Wednesday, July 28, 2010

The Conversation

What Ta-Nehisi Coates said...

Expecting an American conversation on race in this country, is like expecting financial advice from someone who prefers to not check their bank balance. It's not that the answers, themselves, are pre-ordained, its that we are more interested in answers than questions, in verdicts than evidence...

It's not so much that we don't know--it's that we aspire to not know. The ignorance of the African-American thread in the broader American quilt--the essential nature of that thread--is willful, and the greatest evidence that the spirit of white supremacy walks with us. There was a lot of self-congratulation around the justice done on Shirley Sherrod. It's premature. The thing will happen again. Race isn't a "distraction" from Obama's agenda--it's the compromised, unsure ground upon which this country walks everyday. It is the monster, and it will not be evaded writing Shirley Sherrod off to the machinations of the 24-hour news cycle.

Talk is overrated. There can be no talk with people who've conditioned themselves out of listening. This is the country we've made. This is the country we deserve.

Of course, Coates is reacting to the Shirley Sherrod situation and he's talking specifically about the "race conversation." But I think it applies to most all of our communication these days - at least most of the online variety that I've seen.

As I think about this I wonder what it would take for us to have that conversation. I keep coming back to what Coates said...its about curiosity - asking questions - listening.

But curiosity doesn't seem to be what we're aiming for these days. Instead, we seem to be caught up in the value of self-expression. A few months ago, Al Giordano wrote an interesting post titled Facebook, Privacy, and the New Exhibitionism.

Jacques Ellul wrote, prophetically in 1948, the radio age, that, “we live in an age of non-response.” The subsequent advent of new communications technologies like television and mass media only made that more true. The more “information” that has bombarded us with each passing day and year, the more isolated and alienated folks in the “developed world” have felt. TV played a big role in atomizing the nuclear family and the long tradition of conversation (which used to be the glue that held cultures and societies together). And the rest of capitalism and media did away with quaint concepts like “community.”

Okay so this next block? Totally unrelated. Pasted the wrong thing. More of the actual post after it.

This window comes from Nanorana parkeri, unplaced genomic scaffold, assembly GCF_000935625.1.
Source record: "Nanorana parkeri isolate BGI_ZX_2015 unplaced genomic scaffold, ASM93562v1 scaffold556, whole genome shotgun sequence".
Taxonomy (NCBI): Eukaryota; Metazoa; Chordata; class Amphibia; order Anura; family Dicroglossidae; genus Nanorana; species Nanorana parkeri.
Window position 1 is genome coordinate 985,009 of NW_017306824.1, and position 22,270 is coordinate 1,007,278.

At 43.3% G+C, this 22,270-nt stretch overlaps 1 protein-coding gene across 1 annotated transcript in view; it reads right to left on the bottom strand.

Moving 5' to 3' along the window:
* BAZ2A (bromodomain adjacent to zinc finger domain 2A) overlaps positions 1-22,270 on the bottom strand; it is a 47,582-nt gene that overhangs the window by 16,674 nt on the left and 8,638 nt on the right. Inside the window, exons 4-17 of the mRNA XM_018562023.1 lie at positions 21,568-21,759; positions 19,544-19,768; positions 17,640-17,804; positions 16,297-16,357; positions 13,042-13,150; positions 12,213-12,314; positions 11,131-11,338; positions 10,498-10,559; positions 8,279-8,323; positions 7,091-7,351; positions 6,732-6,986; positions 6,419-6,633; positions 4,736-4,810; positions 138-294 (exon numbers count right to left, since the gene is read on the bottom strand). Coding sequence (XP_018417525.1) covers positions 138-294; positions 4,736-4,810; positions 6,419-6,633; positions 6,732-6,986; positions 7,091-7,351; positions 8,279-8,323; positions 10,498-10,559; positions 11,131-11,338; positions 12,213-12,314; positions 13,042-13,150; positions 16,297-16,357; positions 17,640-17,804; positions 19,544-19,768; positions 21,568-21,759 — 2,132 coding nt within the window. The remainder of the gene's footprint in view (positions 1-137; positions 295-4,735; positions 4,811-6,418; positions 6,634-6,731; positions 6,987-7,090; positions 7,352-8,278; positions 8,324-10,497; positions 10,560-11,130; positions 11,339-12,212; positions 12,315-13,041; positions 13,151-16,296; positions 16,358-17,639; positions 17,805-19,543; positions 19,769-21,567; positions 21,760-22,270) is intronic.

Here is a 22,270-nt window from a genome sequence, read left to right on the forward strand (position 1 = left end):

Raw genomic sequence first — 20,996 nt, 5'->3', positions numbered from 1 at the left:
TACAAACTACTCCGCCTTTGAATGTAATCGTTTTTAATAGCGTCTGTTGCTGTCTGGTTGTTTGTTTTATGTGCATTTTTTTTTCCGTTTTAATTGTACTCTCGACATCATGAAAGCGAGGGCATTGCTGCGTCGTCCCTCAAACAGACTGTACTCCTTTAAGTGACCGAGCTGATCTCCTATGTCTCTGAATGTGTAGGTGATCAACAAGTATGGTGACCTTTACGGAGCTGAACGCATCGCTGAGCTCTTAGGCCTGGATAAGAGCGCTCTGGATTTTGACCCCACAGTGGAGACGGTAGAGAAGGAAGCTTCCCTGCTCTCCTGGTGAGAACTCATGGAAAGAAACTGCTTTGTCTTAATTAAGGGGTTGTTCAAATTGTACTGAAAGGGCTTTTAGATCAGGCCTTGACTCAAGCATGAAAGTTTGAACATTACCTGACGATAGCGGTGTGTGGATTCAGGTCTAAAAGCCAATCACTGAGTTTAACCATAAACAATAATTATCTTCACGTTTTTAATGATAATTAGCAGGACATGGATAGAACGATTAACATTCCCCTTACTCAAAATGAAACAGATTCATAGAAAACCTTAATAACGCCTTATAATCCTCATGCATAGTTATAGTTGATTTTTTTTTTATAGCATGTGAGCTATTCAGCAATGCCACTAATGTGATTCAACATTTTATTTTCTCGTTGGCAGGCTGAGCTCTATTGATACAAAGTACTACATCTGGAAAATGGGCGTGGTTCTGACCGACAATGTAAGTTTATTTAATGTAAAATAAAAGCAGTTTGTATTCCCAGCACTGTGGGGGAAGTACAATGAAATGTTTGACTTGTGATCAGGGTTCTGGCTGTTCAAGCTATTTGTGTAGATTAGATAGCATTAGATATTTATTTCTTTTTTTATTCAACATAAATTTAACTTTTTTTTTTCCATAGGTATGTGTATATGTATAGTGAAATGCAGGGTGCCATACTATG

Increasingly, the individual – his and her ego, super ego and id – ended up floating out there no longer having a captive audience inside or outside the home or the community. The new technological distractions just proved more, well, distracting.

Along came the Internet and many of us thought, “Aha! Finally, a screen we can talk back to!” One of the buzzwords of the ‘90s and early ‘00s was the concept of “online community.” People sought out and found like-minded strangers and conversation shifted from oral to typed format. It was the simulacrum of “response” that had been missing from so many lives.

So perhaps we're still in "response" mode culturally after so many years of passivity and isolation.

But frankly, I'm tired of it. It seems like everywhere I go on the internet, what I find is either like-minded people congratulating themselves for being so right about everything, or folks shouting their opinions at each other while shedding more heat than light. I know that I bought into the latter as I tried to find my voice amidst all of the shouting. But after awhile, its not very satisfying. I needed to break away from that as I found myself digging in and defending rather than opening up and learning.

I'd like to talk to people who have different experiences than mine - in terms of politics, race, gender, class, geography, sexuality, etc. Surely sometimes that will mean conflict - that's the cutting edge of learning for me. But there's no reason that curiosity and conflict can't be partners. A friend of mine once called it the "state of critical ambivalence."

I reposted the diary below titled How do you change your mind? as both an introduction and a reminder to me about how that has happened for me over my lifetime.

So I'm wondering if there's anyone else out there who is longing for the conversation. If so, is there someplace you go to find it? Where does the cutting edge of your curiosity about life find its satiation?

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